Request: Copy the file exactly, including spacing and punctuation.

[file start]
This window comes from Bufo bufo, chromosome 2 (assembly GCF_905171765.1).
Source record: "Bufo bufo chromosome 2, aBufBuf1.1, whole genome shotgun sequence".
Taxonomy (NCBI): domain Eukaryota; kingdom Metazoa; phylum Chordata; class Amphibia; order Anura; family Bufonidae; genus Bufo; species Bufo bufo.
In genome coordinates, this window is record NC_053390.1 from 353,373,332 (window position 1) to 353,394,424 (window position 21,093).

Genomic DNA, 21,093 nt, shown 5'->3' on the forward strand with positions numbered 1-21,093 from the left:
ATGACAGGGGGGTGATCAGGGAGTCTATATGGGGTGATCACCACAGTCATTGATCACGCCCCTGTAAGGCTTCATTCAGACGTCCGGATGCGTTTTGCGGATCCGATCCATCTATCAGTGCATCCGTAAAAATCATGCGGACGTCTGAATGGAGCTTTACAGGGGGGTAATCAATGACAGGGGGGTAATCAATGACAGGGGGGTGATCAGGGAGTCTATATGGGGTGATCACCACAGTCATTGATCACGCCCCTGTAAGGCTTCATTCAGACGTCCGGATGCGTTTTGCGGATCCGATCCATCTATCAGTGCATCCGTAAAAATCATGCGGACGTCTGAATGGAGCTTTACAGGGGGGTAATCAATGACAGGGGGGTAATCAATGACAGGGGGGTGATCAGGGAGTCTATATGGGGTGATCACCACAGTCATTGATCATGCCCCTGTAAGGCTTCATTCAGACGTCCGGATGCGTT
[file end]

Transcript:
This window comes from Bufo bufo, chromosome 2 (assembly GCF_905171765.1).
Source record: "Bufo bufo chromosome 2, aBufBuf1.1, whole genome shotgun sequence".
Taxonomy (NCBI): domain Eukaryota; kingdom Metazoa; phylum Chordata; class Amphibia; order Anura; family Bufonidae; genus Bufo; species Bufo bufo.
In genome coordinates, this window is record NC_053390.1 from 353,373,332 (window position 1) to 353,394,424 (window position 21,093).

Genomic DNA, 21,093 nt, shown 5'->3' on the forward strand with positions numbered 1-21,093 from the left:
ATGACAGGGGGGTGATCAGGGAGTCTATATGGGGTGATCACCACAGTCATTGATCACGCCCCTGTAAGGCTTCATTCAGACGTCCGGATGCGTTTTGCGGATCCGATCCATCTATCAGTGCATCCGTAAAAATCATGCGGACGTCTGAATGGAGCTTTACAGGGGGGTAATCAATGACAGGGGGGTAATCAATGACAGGGGGGTGATCAGGGAGTCTATATGGGGTGATCACCACAGTCATTGATCACGCCCCTGTAAGGCTTCATTCAGACGTCCGGATGCGTTTTGCGGATCCGATCCATCTATCAGTGCATCCGTAAAAATCATGCGGACGTCTGAATGGAGCTTTACAGGGGGGTAATCAATGACAGGGGGGTAATCAATGACAGGGGGGTGATCAGGGAGTCTATATGGGGTGATCACCACAGTCATTGATCATGCCCCTGTAAGGCTTCATTCAGACGTCCGGATGCGTT